B. Relevant domestic law
French Constitution – Part XII – Local and regional authorities – Article 72
“The local and regional authorities of the Republic are the municipalities, the départements and the overseas territories. Any other local or regional authority shall be created by law.
Those territories shall be freely administered by elected councils and under the conditions provided for by the law.”
Municipalities Code – Book V – Interests specific to certain categories of inhabitant
Chapter 1 – Municipal section1
Article L. 151-1
“Any part of a municipality permanently and exclusively vested with property or rights distinct from those of the municipality shall constitute a municipal section.
A municipal section shall have legal personality.”
Article L. 151-2
“The property and rights of the section shall be managed by the municipal council, the mayor and, in the cases provided for by Articles L. 151-6, L. 151-7, L. 151-8, L.151-9, L 151-11, L. 151-15 and L. 151-18 of this Code, by a board of management and its chairman.”
Article L. 151-3
The members of the board of management, who are to be chosen from among the persons eligible to stand for election to the municipal council of the municipality to which the municipal section belongs, shall be elected according to the same rules as the municipal councillors of municipalities with under 3,500 inhabitants...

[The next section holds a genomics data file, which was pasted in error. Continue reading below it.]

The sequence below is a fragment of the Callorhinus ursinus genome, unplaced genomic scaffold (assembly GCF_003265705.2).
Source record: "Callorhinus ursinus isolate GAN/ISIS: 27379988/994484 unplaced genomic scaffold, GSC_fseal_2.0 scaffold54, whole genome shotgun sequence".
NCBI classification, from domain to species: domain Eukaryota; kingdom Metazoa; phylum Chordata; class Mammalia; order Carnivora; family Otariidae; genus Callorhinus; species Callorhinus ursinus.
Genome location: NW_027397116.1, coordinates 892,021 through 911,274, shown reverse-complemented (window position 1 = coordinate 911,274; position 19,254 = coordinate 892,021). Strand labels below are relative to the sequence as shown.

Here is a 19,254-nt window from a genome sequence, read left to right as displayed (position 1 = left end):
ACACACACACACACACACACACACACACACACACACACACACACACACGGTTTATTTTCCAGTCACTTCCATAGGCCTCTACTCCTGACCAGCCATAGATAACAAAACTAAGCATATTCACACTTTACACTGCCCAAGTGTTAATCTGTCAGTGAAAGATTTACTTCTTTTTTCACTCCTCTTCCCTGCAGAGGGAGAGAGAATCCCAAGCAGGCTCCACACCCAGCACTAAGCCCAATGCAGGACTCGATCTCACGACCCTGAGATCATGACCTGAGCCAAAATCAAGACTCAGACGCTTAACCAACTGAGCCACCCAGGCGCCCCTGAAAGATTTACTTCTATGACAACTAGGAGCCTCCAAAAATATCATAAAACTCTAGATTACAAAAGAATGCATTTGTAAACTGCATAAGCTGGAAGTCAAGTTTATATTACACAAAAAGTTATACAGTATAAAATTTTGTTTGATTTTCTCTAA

The mayor of the municipality to which the municipal section belongs shall be a member of the board of management ex officio.”
Article L. 151-6
“Subject to the provisions of Article L. 151-15, the board of management shall decide on the following matters:
1. Contracts entered into with the municipality to which it belongs or another municipal section;
2. Sale, exchange or lease for nine years or more of the section’s property;
3. Change in the use of that property;
4. Settlements and legal proceedings;
5. Acceptance of gifts;
6. Membership of a landowners’ association or any other financial pooling organisation;
7. Setting up of a union of sections; and
8. Appointment of representatives to represent the municipal section;
The chairman of the board of management shall take the necessary steps to ensure the execution of those decisions.
1. Relying on Article 6 § 1 of the Convention, the applicant municipal section complained of not having had a fair hearing because it had not been possible for it to prepare its defence properly for want of sufficient financial resources, unlike the public authorities which had been its opponents in the proceedings. In its submission, that inequality of means amounted to a breach of the principle of the equality of arms.
2. The applicant municipal section further considered itself the victim of a violation of its right to the peaceful enjoyment of its possessions as secured by Article 1 of Protocol No. 1 to the Convention.
The applicant municipal section complained of the unfairness of the proceedings that had ended with the Conseil d’Etat’s judgment of 12 December 1997 and considered itself the victim of a violation of its right of property. It relied on Article 6 § 1 of the Convention and Article 1 of Protocol No. 1.